This year marks the 10th anniversary of Tavis Smiley’s State of the Black Union. This forum is designed to provide valuable information that will help empower the black community. This event is more than a collection of great speeches. It is a place where individuals come to be empowered to act on improving their lives, provide better service to their communities, and make where they live, play, work, study, and worship better than the way they found it.

Smiley’s model has been successful for several reasons. He brings in black professionals who are leaders in their professions, and they answer specific questions and speak about the core issues that affect our society.

Over the years, Smiley has written three books which draw from the ideas presented during the State of the Black Union. His first book, The Covenant with Black America, outlined several goals he wanted to see accomplished, such as correcting the system of unequal justice, accumulating wealth, environmental justice, and providing access to living wage jobs. His second, The Covenant in Action, presented the steps people should take in obtaining the goals outlined in the first book, while the third book, Accountable: Making America as Good as Its Promise, focuses on a checklist of items President Barack Obama promised during his campaign in an effort to hold the president and other elected officials accountable to their promises.

As I reflect on what Mr. Smiley has done with the State of the Black Union, I wonder about the plight of blacks, women, and other minorities in our state and our city. It would be good to have a forum in the city of Charleston focusing on minorities. Charleston County has made great improvements in the hiring of minorities and awarding contracts to minorities. However, there must be a strategic way to improve the conditions of minorities and the educational level in our community, and close the financial gap among the classes.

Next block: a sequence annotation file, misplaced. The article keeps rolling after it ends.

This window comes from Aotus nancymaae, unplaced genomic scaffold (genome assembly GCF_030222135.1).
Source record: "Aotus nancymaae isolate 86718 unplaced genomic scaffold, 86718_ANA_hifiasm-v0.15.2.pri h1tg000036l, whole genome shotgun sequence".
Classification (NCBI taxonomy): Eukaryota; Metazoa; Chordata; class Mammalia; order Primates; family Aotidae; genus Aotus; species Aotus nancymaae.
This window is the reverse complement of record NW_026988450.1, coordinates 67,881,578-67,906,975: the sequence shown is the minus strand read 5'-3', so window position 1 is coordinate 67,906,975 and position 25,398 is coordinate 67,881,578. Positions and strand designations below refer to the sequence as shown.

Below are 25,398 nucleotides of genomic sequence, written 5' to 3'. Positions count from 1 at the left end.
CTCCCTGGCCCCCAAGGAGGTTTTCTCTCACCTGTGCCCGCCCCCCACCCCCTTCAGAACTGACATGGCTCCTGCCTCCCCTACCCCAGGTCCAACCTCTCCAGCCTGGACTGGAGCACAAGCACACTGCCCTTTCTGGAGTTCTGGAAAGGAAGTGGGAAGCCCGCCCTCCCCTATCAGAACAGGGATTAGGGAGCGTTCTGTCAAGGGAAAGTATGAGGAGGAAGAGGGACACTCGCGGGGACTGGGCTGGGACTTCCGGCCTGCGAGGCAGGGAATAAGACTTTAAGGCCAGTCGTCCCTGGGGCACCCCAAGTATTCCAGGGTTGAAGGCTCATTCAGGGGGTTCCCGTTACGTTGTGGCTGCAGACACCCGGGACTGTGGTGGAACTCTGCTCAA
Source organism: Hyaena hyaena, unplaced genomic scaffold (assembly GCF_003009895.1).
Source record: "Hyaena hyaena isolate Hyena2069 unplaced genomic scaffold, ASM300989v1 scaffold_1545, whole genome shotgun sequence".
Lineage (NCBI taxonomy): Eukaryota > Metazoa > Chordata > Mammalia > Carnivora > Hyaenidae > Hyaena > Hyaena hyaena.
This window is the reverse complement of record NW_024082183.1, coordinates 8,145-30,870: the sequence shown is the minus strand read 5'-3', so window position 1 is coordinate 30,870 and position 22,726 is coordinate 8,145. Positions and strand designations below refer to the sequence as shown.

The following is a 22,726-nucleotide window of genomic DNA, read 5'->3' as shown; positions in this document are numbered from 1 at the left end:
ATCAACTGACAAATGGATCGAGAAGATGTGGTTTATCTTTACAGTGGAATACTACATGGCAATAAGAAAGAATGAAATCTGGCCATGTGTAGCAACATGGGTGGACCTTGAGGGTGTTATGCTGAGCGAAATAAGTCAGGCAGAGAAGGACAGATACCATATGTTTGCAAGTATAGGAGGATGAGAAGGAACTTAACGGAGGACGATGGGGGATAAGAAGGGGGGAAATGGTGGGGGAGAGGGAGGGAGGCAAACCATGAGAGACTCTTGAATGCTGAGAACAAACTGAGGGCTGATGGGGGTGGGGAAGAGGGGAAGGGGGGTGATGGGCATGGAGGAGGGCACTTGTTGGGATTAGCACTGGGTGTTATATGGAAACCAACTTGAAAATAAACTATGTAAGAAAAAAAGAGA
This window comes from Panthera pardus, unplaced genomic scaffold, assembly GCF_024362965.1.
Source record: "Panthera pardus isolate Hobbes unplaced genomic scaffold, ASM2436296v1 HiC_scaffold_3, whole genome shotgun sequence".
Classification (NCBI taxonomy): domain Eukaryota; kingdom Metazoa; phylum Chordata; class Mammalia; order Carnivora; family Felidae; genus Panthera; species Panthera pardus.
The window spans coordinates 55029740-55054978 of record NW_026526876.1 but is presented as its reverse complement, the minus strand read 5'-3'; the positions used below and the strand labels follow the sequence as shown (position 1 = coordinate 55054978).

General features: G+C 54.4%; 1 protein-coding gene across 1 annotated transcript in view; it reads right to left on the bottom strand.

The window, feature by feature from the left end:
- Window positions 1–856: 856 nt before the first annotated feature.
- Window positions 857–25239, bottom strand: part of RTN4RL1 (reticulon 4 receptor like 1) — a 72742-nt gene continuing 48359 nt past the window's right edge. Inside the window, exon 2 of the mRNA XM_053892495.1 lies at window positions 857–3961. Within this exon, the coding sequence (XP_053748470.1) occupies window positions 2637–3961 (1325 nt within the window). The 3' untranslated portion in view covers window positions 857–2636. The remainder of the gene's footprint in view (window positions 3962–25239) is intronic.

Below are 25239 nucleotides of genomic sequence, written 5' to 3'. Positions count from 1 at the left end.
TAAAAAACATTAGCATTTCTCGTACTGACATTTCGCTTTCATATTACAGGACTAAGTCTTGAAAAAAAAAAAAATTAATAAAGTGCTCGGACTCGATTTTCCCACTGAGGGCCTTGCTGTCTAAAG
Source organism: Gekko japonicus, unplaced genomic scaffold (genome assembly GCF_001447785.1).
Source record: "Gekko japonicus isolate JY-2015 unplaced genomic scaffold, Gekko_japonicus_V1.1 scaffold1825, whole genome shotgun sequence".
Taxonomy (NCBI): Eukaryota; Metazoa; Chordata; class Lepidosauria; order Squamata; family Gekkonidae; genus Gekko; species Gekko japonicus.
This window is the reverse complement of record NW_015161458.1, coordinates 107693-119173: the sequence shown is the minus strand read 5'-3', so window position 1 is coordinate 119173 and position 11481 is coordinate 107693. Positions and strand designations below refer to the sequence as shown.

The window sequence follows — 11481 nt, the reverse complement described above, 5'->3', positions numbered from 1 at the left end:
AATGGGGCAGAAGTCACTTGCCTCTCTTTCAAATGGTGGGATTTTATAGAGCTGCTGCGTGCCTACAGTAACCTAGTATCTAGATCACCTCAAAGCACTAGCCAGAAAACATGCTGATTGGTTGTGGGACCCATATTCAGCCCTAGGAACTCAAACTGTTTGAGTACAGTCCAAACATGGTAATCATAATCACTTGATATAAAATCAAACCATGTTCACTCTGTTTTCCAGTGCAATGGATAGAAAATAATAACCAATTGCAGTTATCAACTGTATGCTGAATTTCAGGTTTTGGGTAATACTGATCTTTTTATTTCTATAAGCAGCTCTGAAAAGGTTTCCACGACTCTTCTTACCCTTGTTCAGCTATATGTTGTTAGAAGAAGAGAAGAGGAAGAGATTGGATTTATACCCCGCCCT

Having an open forum where leaders from all professions and special interest groups can come together to identify the needs, develop objectives and goals, lay out the how-to steps, and identify where the responsibility lies would get the conversation started. In some cases the individuals are responsible. But if they do not have the basic tools, know how to use them, and have proper guidance, how can we expect individuals to fend for themselves?

This annual forum should provide a report card to the city and county from year to year. The Black Expo and the Charleston Metro Chamber of Commerce do provide some of this, but the consistent follow-up does not exist.

At this forum, the right questions should be asked and a straight answer should be demanded. Often times, the wrong questions are asked and a clear answer is not given. We must be honest with each other if we can ever expect to make it to a higher level.

Finally, participants and spectators should leave the forum with a list of objectives, goals, and how-to steps. They must also know who will be responsible for ensuring that these goals are accomplished and who is accountable when they are not.

We must focus on tangible results rather than accepting empty promises and demand substance over rhetoric in order for true progress to be made. I truly believe that if such a forum were to take place here, the condition of all would improve and better leaders would emerge. Commitments from elected officials, community leaders, the clergy, corporate leaders, and the community at large would be required if we are serious about having a strategic road map in making Charleston and South Carolina as good as we claim to be.

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